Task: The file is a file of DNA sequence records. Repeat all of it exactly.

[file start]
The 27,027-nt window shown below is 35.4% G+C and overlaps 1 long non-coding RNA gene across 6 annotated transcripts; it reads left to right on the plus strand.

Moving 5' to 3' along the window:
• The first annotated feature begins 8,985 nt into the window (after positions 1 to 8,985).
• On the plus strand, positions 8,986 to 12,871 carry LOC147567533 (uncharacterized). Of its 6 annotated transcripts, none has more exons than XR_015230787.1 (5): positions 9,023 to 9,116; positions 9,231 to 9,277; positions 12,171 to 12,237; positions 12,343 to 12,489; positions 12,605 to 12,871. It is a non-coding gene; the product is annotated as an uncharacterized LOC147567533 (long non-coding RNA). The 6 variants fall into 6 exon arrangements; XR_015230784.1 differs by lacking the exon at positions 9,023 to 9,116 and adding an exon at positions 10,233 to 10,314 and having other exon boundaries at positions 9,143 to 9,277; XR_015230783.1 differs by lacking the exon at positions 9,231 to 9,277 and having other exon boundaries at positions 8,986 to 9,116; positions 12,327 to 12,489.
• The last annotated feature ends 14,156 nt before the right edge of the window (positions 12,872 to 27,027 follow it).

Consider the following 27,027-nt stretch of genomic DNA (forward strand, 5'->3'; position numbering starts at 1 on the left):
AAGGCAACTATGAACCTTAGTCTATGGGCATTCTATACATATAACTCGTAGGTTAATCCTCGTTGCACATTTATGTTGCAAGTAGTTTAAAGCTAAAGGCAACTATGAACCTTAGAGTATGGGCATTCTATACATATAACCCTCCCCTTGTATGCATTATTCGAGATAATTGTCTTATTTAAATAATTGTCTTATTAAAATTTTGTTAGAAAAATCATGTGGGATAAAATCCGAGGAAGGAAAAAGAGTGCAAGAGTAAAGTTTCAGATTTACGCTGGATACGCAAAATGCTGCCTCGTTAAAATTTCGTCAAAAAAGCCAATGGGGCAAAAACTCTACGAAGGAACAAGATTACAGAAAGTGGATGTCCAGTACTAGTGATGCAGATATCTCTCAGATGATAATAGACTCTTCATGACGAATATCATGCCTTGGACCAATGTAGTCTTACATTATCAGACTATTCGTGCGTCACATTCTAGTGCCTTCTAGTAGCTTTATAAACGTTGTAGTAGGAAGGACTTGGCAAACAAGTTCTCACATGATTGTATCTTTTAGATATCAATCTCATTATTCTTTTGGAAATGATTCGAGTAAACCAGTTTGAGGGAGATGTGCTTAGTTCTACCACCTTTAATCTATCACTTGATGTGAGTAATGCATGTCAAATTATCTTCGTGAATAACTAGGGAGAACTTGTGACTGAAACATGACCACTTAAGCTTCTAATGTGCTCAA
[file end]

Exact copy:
The 27,027-nt window shown below is 35.4% G+C and overlaps 1 long non-coding RNA gene across 6 annotated transcripts; it reads left to right on the plus strand.

Moving 5' to 3' along the window:
• The first annotated feature begins 8,985 nt into the window (after positions 1 to 8,985).
• On the plus strand, positions 8,986 to 12,871 carry LOC147567533 (uncharacterized). Of its 6 annotated transcripts, none has more exons than XR_015230787.1 (5): positions 9,023 to 9,116; positions 9,231 to 9,277; positions 12,171 to 12,237; positions 12,343 to 12,489; positions 12,605 to 12,871. It is a non-coding gene; the product is annotated as an uncharacterized LOC147567533 (long non-coding RNA). The 6 variants fall into 6 exon arrangements; XR_015230784.1 differs by lacking the exon at positions 9,023 to 9,116 and adding an exon at positions 10,233 to 10,314 and having other exon boundaries at positions 9,143 to 9,277; XR_015230783.1 differs by lacking the exon at positions 9,231 to 9,277 and having other exon boundaries at positions 8,986 to 9,116; positions 12,327 to 12,489.
• The last annotated feature ends 14,156 nt before the right edge of the window (positions 12,872 to 27,027 follow it).

Consider the following 27,027-nt stretch of genomic DNA (forward strand, 5'->3'; position numbering starts at 1 on the left):
AAGGCAACTATGAACCTTAGTCTATGGGCATTCTATACATATAACTCGTAGGTTAATCCTCGTTGCACATTTATGTTGCAAGTAGTTTAAAGCTAAAGGCAACTATGAACCTTAGAGTATGGGCATTCTATACATATAACCCTCCCCTTGTATGCATTATTCGAGATAATTGTCTTATTTAAATAATTGTCTTATTAAAATTTTGTTAGAAAAATCATGTGGGATAAAATCCGAGGAAGGAAAAAGAGTGCAAGAGTAAAGTTTCAGATTTACGCTGGATACGCAAAATGCTGCCTCGTTAAAATTTCGTCAAAAAAGCCAATGGGGCAAAAACTCTACGAAGGAACAAGATTACAGAAAGTGGATGTCCAGTACTAGTGATGCAGATATCTCTCAGATGATAATAGACTCTTCATGACGAATATCATGCCTTGGACCAATGTAGTCTTACATTATCAGACTATTCGTGCGTCACATTCTAGTGCCTTCTAGTAGCTTTATAAACGTTGTAGTAGGAAGGACTTGGCAAACAAGTTCTCACATGATTGTATCTTTTAGATATCAATCTCATTATTCTTTTGGAAATGATTCGAGTAAACCAGTTTGAGGGAGATGTGCTTAGTTCTACCACCTTTAATCTATCACTTGATGTGAGTAATGCATGTCAAATTATCTTCGTGAATAACTAGGGAGAACTTGTGACTGAAACATGACCACTTAAGCTTCTAATGTGCTCAA